Trump rips diplomatic swathe across Europe
HELSINKI, July 17, (AFP): Donald Trump was fired up. When the US president set off for Europe one week ago he was bent on knocking heads with Washington’s allies and finding friendship with Russia. As he fl ew homewards after Monday’s summit with President Vladimir Putin, the final repercussions of his diplomatic rampage were not yet clear.
“Trump’s trip to Europe is the single most chaotic and destructive by an American president,” diplomat turned professor Nicholas Burns lamented. “American credibility has been diminished,” he warned. After his activity in Brussels through London to Helsinki, only the weeks and months to come will tell whether Trump only strained or permanently sabotaged trans-Atlantic ties. But there is one immediate conclusion to be drawn. No-one, not even Trump’s most senior advisers and cabinet members, carries much weight with the commander in chief.
Trump’s approach to any foreign policy challenge will be guided by his longstanding views or his perception of what his nationalist base most desires. The carnage began with a simple Brussels breakfast. On the schedule of the NATO summit in Brussels, Trump’s breakfast with Secretary General Jens Stoltenberg did not seem like much of a minefield.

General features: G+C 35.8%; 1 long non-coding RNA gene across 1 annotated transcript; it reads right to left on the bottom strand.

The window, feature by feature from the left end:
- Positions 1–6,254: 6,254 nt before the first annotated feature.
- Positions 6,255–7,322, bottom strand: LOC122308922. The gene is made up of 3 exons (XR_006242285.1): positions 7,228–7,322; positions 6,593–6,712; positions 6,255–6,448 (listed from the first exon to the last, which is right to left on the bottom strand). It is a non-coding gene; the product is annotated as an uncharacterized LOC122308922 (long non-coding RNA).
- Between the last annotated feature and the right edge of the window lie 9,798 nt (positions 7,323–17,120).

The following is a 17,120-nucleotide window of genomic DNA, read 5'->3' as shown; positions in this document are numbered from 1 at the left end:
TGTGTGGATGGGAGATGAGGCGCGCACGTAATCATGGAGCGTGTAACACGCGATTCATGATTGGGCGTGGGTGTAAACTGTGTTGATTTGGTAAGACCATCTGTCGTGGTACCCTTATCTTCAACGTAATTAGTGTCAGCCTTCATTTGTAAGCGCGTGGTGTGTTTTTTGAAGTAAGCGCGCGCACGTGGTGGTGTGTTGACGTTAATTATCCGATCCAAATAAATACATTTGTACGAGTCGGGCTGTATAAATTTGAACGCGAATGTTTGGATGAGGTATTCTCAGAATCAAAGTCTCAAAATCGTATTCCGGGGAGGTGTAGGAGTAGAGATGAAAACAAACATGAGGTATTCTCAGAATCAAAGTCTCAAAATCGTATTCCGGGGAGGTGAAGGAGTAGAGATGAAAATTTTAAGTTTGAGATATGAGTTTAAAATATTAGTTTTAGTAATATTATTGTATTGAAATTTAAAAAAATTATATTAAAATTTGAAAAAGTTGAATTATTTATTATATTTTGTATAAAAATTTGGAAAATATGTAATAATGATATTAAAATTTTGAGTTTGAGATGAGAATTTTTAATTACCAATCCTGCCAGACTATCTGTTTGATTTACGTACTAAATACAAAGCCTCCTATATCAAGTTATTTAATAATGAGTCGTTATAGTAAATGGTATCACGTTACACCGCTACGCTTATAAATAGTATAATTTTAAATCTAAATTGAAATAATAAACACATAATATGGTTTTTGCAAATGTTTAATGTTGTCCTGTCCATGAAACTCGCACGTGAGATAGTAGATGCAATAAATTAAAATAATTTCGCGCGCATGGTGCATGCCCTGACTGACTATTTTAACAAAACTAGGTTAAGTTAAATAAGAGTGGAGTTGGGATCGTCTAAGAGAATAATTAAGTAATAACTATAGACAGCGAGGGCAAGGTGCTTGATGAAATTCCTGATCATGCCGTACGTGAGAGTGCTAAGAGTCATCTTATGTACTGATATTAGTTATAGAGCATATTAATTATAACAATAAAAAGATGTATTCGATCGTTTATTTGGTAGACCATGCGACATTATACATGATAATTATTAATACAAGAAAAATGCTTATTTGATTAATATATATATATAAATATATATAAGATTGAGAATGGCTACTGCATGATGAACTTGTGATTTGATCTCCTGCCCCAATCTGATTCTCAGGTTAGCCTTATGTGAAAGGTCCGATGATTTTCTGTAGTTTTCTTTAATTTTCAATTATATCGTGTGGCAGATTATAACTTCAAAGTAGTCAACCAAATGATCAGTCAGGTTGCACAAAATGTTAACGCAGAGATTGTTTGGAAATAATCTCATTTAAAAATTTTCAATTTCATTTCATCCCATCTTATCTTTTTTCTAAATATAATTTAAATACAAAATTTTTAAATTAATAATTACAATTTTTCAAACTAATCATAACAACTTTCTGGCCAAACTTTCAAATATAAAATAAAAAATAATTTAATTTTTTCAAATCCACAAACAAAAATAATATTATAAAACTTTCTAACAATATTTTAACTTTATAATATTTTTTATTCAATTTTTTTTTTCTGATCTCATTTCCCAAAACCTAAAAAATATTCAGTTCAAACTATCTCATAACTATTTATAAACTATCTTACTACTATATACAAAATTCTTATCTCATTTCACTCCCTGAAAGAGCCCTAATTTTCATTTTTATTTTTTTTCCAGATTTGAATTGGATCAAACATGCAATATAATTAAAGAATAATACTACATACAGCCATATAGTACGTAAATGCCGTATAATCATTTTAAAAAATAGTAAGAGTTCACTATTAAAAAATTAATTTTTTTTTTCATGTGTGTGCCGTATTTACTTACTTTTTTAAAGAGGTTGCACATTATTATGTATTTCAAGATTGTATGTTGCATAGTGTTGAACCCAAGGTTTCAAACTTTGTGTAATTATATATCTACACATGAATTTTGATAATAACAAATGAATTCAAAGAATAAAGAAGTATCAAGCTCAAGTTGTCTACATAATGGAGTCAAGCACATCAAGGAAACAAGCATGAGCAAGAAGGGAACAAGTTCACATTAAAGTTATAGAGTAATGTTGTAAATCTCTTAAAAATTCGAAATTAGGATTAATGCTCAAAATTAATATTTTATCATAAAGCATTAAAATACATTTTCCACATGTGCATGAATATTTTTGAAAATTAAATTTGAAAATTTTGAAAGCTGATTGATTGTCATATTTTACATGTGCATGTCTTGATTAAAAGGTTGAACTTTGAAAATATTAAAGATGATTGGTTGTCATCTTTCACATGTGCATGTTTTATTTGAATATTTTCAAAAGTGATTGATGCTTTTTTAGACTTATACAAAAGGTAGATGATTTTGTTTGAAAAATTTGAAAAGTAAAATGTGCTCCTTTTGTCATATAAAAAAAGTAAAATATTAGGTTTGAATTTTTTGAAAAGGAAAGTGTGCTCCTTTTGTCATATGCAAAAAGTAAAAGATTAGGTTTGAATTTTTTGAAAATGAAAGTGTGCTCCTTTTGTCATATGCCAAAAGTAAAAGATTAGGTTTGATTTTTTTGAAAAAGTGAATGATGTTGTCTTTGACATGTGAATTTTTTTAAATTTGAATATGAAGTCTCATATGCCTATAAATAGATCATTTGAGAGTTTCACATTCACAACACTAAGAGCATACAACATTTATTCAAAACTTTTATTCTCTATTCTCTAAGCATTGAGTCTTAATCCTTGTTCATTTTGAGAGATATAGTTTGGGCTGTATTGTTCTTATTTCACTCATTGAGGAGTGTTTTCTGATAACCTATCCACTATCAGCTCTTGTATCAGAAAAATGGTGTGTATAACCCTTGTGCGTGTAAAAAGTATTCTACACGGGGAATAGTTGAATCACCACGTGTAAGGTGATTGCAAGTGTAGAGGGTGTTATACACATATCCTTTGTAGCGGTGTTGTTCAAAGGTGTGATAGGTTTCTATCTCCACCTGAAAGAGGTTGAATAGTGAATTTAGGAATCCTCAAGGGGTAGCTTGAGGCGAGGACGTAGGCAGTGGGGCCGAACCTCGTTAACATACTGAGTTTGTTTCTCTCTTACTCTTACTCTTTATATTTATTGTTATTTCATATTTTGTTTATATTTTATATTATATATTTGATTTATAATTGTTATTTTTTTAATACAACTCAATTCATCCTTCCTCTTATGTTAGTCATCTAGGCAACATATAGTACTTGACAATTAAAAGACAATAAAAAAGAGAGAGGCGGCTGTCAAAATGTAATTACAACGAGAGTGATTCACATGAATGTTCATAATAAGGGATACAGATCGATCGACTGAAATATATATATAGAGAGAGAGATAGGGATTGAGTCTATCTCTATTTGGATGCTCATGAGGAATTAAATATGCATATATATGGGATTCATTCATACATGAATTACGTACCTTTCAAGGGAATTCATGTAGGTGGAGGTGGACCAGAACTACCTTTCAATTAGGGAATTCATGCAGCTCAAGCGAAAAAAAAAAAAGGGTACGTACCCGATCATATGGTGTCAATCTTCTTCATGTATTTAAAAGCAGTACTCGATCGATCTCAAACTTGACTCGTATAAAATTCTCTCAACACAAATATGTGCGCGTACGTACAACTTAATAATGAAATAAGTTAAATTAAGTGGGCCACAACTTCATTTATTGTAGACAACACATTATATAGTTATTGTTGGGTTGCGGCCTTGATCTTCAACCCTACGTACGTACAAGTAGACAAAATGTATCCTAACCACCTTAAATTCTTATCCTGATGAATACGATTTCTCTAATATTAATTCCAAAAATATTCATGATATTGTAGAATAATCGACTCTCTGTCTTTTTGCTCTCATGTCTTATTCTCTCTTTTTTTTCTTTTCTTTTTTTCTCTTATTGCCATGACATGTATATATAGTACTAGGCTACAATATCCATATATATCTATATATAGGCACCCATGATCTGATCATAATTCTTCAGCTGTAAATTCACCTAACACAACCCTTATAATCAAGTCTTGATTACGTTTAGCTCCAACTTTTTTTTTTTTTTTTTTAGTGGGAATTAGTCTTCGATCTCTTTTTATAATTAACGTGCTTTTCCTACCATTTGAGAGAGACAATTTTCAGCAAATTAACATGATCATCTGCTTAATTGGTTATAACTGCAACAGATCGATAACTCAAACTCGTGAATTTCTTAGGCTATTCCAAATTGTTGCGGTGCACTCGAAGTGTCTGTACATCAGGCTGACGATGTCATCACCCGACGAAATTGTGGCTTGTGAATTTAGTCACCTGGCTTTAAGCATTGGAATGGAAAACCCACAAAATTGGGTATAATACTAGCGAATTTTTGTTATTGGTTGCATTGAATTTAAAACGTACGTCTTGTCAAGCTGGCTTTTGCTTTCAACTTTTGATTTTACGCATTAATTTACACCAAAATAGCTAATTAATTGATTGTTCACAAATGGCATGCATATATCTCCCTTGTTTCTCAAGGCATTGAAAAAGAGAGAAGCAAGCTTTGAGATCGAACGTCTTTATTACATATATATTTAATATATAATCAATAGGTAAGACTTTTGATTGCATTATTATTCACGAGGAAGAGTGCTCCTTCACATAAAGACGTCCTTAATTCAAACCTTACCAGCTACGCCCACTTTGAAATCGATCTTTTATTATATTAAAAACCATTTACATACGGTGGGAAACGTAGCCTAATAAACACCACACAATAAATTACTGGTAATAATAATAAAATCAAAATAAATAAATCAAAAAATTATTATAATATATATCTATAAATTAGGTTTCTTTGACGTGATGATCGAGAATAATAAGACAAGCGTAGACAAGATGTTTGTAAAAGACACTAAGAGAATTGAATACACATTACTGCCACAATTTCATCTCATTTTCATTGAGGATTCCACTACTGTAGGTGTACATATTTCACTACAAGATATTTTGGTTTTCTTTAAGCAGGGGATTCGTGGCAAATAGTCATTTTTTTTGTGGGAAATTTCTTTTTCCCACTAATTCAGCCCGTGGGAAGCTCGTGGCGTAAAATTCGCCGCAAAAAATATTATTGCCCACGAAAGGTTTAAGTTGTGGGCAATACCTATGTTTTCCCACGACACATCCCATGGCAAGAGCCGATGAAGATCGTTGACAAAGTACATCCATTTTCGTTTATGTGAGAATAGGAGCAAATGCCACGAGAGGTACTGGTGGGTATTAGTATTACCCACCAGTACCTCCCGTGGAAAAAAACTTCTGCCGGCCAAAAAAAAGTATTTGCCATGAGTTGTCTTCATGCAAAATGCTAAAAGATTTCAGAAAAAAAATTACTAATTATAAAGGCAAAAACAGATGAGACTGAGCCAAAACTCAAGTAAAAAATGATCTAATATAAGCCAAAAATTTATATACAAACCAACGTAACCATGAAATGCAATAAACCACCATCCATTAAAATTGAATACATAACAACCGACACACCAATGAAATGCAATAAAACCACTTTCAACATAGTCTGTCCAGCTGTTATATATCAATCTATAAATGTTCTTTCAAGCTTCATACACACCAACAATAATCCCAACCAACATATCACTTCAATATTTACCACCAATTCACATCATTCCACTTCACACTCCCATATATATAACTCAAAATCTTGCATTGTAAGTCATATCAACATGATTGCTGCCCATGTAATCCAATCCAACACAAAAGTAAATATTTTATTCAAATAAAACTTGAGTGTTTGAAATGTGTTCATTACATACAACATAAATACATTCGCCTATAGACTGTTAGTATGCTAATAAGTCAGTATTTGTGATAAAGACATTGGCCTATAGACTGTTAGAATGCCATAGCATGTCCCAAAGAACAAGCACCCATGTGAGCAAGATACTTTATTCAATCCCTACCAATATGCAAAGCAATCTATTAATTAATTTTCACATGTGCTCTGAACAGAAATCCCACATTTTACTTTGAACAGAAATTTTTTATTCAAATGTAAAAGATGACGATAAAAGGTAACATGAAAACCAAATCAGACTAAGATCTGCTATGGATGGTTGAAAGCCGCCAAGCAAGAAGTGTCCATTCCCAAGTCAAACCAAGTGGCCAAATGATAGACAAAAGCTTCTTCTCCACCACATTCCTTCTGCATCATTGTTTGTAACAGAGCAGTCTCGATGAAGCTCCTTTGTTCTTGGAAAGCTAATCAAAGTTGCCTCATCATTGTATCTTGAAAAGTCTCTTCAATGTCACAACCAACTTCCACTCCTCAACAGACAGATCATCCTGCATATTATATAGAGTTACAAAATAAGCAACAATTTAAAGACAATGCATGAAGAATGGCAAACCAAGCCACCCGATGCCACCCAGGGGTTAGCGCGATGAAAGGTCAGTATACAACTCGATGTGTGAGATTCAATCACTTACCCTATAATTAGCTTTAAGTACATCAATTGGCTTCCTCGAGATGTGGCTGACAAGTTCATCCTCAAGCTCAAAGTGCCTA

These events are usually photo opportunities, with perhaps brief remarks to celebrate the enduring trans-Atlantic ties of the world’s most powerful military alliance. But Trump was determined to set the agenda — of the summit and of the news coverage — from the opening minutes.
Member states were braced for Trump to be irascible about defense spending, but not the vitriol with which he launched into them before a visibly uncomfortable Stoltenberg. As Trump’s advisers averted their gaze, Chancellor Angela Merkel’s Germany was declared to be “captive to Russia” because of her increasing reliance on gas supplies.